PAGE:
Source – naturalnews.com
– Throughout the course of human history, governments — even those that claimed to be benevolent — have killed millions of their own people in horrible fashion through the use of what were essentially weapons of mass destruction. A new historical review by Dr. Stefan Riedel, MD, PhD, for Baylor University Medical Center documents some of those uses, but there are other examples as well that Natural News found in its own research.
Dr. Riedel’s review was spurred in part by the continuing threat of global terrorism and, in some current conflicts, the use of weapons of mass destruction against civilian populations. But in addition to the standard threats — chemical and conventional weapons – there should be additional concerns about non-traditional, biological threats, and the current deadly Ebola virus outbreak serves as a reminder that pandemics can also be unleashed on populations as a means of decimating them.
The historical review noted:
Because of the increased threat of terrorism, the risk posed by various microorganisms as biological weapons needs to be evaluated and the historical development and use of biological agents better understood. Biological warfare agents may be more potent than conventional and chemical weapons.
Biological warfare has been used for 2,500 years
In the past century especially, there has been substantial progress in the fields of biotechnology and biochemistry, progress that has “simplified the development and production” of biological and chemical weapons. Also, Dr. Riedel’s review found that the field of genetic engineering is most likely the deadliest of all.
“Ease of production and the broad availability of biological agents and technical know how have led to a further spread of biological weapons and an increased desire among developing countries to have them,” the review said. “The threat of bioterrorism is real and significant; it is neither in the realm of science fiction nor confined to our nation.”
Early in our history, men learned how to kill one another using incurable, untreatable sickness as a biological weapon. As early as 600 B.C., the use of infectious diseases was recognized as a way to impact, with deadly results, entire armies and the populations that supported them. Indeed, biowarfare has been used for some 2,500 years, according to a 1995 study:
The techniques of delivery and weaponization of biological warfare agents have gradually evolved from the catapulting of plague victims to the deliberate use of infected clothes, insect vectors, and specialized weapon systems.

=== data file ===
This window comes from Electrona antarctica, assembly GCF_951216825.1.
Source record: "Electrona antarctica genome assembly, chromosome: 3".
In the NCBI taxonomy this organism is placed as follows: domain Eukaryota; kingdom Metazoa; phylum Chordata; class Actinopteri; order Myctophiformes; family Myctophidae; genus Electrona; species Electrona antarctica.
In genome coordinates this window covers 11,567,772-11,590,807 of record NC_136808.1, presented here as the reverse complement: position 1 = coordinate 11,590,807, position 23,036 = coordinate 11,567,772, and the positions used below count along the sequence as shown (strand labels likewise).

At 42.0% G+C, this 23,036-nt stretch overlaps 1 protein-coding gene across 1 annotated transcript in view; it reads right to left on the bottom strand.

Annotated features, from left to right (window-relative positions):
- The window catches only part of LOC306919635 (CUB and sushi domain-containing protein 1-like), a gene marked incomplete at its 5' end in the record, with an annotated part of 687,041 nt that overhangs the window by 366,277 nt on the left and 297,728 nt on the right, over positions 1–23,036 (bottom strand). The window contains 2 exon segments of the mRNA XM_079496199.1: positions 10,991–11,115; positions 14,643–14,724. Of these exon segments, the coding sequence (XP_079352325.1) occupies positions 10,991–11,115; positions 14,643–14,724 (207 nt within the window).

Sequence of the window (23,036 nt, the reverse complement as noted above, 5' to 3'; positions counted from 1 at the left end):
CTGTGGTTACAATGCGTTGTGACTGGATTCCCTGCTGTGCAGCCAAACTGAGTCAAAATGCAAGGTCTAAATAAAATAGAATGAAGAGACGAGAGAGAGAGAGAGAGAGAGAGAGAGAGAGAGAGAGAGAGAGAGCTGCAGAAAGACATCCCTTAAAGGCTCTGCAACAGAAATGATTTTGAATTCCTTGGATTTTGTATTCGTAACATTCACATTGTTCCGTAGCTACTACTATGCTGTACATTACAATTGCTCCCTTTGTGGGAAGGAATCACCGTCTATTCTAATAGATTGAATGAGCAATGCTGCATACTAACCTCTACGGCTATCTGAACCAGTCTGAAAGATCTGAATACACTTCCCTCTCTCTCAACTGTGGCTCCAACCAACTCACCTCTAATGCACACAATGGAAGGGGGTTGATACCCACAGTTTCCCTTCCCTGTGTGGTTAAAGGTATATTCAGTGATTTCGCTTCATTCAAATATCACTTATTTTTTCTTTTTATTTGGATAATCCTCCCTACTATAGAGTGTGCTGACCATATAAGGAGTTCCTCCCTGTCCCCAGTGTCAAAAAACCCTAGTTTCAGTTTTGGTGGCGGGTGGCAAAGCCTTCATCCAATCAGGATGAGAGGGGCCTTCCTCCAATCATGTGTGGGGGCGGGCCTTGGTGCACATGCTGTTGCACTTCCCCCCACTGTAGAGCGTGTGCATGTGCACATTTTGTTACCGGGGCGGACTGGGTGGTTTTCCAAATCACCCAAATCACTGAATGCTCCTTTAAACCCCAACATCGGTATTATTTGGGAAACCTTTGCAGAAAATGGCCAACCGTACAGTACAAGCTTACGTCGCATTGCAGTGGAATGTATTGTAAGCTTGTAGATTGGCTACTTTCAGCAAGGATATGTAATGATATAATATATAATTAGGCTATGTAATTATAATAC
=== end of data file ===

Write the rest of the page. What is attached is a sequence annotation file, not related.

“The crude use of filth and cadavers, animal carcasses, and contagion had devastating effects and weakened the enemy,” Dr. Riedel’s review added.
Another tactic adopted by warring factions was the poisoning of water sources of the opposing military force — a tactic that was continued often through the many European wars, as well as the American Civil War. The tactic has been used into and throughout the 20th century as well.
Middle Ages and more technological advances
Military tacticians and leaders during the Middle Ages understood that bioweapons — infectious diseases — could be deployed against opposing armies and their supporting civilian populations.
For example, in 1346 during the siege of Caffa, a strongly fortified seaport controlled by the Genoese (now, the region is known as Feodosia, which is in Crimea, recently annexed by Russia), the assaulting Tartars fell victim to a plague epidemic. But the Tartars used it to gain military advantage; they catapulted cadavers of the deceased into the city, which then led to an outbreak of plague there. That forced the Genoese forces to retreat.
An epidemic of plague, known also as the Black Death, followed and continued to sweep through Europe, the Near East and North Africa during the 14th century. It has been called the worst pandemic in recorded history.
“The siege of Caffa is a powerful reminder of the terrible consequences when diseases are used as weapons,” said the review.